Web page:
She’s not real. But she sure looks real. Walk through Heather James Fine Art’s front door and see if you aren’t fooled by the gorgeous girl, seductively kneeling, eyes closed, sensual lips barely apart, clad in a short, filmy, black dress—and meditating.
“Kneeling,” by Milwaukee artist Marc Sijan, is, says he, an homage to humanity’s fascination with its own myriad forms. “Kneeling” is mind-blowingly realistic, and irresistable. Gentlemen, in case you didn’t know, women check each other out all the time. I was drawn like a bee to a flower by this polyester resin and oil-paint sculpture. Timidly I approached her; could I sense a heartbeat? Would she move? If she had, I’d have jumped out of my own skin. Was she really that gorgeous? As you near this magnetic work, you’ll notice her “flaws,” imperfections we all have: freckles, visible veins, some evidence of an oily complexion, the beginnings of a wrinkle, a tiny scar. And it’s these details, not immediately visible, that we sense from across the room, ultimately drawing us towards her.
Walking through Heather James last week, I viewed many great works–contemporary, Pop, Post-war, Latino, and a group of paintings and sculptures from the Impressionists. And it struck me that right now, there’s an enchanting feminine theme running through the gallery. The floor space has opened up as well; it’s easier to move through Heather James, easier to find the place you wish to stand to view the work. In the past, the room often felt claustrophobic. Now, the gallery breathes.
Lynne Mapp Drexler’s vivacious painting “Grass Symphony” is fabulous. During the 1950’s Drexler immersed herself in Abstract Expressionism, and music was a great influence in her work. I envision a jazz pianist, lost to the notes and rhythm of a riff (Rich Anderson might be flinching at my description)–and I imagine those notes being tossed up in the air and scattered across green fields and blue ocean. So crisp. And yes, reminiscent of Gustav Klimpt’s glitter.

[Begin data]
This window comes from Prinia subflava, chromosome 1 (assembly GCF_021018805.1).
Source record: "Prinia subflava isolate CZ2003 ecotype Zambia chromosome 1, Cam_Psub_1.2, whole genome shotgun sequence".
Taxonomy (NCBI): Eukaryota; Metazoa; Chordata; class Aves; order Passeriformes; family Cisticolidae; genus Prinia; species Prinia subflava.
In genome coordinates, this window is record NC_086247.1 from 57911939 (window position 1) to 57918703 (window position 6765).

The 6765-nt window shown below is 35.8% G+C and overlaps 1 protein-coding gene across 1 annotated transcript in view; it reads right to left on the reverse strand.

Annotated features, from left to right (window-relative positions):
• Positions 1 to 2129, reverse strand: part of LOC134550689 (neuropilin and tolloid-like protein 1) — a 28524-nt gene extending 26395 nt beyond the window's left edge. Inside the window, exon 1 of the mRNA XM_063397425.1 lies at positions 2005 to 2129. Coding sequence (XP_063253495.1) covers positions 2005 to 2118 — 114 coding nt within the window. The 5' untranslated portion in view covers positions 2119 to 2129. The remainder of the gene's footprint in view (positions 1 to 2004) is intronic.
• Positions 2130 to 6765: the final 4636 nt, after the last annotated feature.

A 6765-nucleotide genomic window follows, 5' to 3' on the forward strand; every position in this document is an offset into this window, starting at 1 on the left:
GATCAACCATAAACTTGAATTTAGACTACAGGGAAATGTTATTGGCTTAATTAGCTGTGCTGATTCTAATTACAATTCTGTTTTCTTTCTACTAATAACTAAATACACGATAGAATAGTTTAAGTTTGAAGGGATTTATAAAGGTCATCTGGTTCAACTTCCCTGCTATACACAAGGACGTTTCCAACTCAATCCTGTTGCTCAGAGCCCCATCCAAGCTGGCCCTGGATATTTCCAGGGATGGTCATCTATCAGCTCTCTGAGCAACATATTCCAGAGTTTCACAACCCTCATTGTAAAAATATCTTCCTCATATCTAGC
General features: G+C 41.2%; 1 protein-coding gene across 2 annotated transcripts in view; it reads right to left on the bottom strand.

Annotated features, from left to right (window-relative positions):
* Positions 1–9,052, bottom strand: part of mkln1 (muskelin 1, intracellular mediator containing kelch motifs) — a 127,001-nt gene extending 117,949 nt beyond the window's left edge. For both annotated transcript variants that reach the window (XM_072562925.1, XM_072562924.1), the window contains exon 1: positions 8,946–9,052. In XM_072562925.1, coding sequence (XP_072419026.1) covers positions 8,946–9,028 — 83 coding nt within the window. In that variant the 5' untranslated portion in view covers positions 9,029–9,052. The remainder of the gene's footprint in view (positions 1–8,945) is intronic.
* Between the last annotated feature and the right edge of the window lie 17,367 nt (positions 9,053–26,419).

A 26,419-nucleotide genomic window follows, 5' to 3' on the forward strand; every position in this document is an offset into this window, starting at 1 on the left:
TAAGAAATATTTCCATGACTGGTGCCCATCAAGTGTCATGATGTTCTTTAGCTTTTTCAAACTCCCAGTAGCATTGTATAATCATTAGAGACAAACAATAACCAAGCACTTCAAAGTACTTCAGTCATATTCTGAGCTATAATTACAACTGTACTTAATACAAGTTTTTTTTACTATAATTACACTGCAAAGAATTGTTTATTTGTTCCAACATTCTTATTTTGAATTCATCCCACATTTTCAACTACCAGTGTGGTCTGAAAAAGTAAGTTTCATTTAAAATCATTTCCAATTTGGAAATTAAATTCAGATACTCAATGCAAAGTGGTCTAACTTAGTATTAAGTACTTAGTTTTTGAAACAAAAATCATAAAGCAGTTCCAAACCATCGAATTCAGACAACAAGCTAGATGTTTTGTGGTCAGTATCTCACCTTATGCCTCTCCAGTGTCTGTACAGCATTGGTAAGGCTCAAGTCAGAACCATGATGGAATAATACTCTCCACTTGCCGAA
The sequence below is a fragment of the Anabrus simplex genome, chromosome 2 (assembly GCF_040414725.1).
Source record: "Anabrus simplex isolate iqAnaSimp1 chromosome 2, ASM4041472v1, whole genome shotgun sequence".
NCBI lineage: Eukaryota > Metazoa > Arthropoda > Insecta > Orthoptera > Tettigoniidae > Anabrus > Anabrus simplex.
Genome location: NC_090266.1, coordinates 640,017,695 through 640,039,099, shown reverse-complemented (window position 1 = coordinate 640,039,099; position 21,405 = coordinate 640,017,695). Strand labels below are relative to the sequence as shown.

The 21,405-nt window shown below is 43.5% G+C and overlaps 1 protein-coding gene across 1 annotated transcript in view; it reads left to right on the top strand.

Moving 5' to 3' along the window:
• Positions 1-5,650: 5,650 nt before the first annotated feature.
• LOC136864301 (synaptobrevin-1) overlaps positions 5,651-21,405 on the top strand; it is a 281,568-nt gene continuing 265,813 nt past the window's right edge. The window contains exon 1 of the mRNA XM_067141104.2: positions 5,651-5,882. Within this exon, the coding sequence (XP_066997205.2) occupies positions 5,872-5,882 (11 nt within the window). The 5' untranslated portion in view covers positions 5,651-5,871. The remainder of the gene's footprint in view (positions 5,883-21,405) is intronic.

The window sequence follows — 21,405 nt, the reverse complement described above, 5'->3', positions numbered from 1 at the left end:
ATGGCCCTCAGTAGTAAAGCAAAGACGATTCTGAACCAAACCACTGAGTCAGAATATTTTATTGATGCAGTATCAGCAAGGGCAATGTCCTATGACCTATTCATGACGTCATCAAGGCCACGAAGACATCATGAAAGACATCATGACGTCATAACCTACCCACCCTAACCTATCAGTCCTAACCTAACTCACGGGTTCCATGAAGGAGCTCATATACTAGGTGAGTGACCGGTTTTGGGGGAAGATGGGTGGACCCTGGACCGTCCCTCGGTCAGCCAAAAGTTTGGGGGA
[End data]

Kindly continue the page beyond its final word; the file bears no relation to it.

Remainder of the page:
Continue through the gallery, and you’ll come upon sculptures, encaustics and acrylic collages on canvas by L.A. based artist Kaoru Mansour. Mansour, born in Japan, uses a multitude of materials in her work, and her images range from languid realism to the highly geometric and abstract. Mansour’s backgrounds are (seemingly) simple broad fields of buttery gold leaf. Her early life growing up in a small mountain village, with its “tremendous variety of seasonal plants” informs Mansour’s work. Bits of waving branches, fish, flowers and leaves float across great expanses; or are compressed. All extraneous elements are removed, and we’re left with Nature’s fluid motion and harmony. www.heatherjames.com
“There will be watercolors and paper available for anyone who would like to paint with me, no experience necessary, just a lot of fun,” says Riddell. “One more piece of news … my paintings are now represented by Twenty Two Home on Jackson’s Town Square!” Pictured below is Riddell’s watercolor, “Sustenance,” her entry in this year’s Western Visions Sketch exhibition. www.leeriddell.com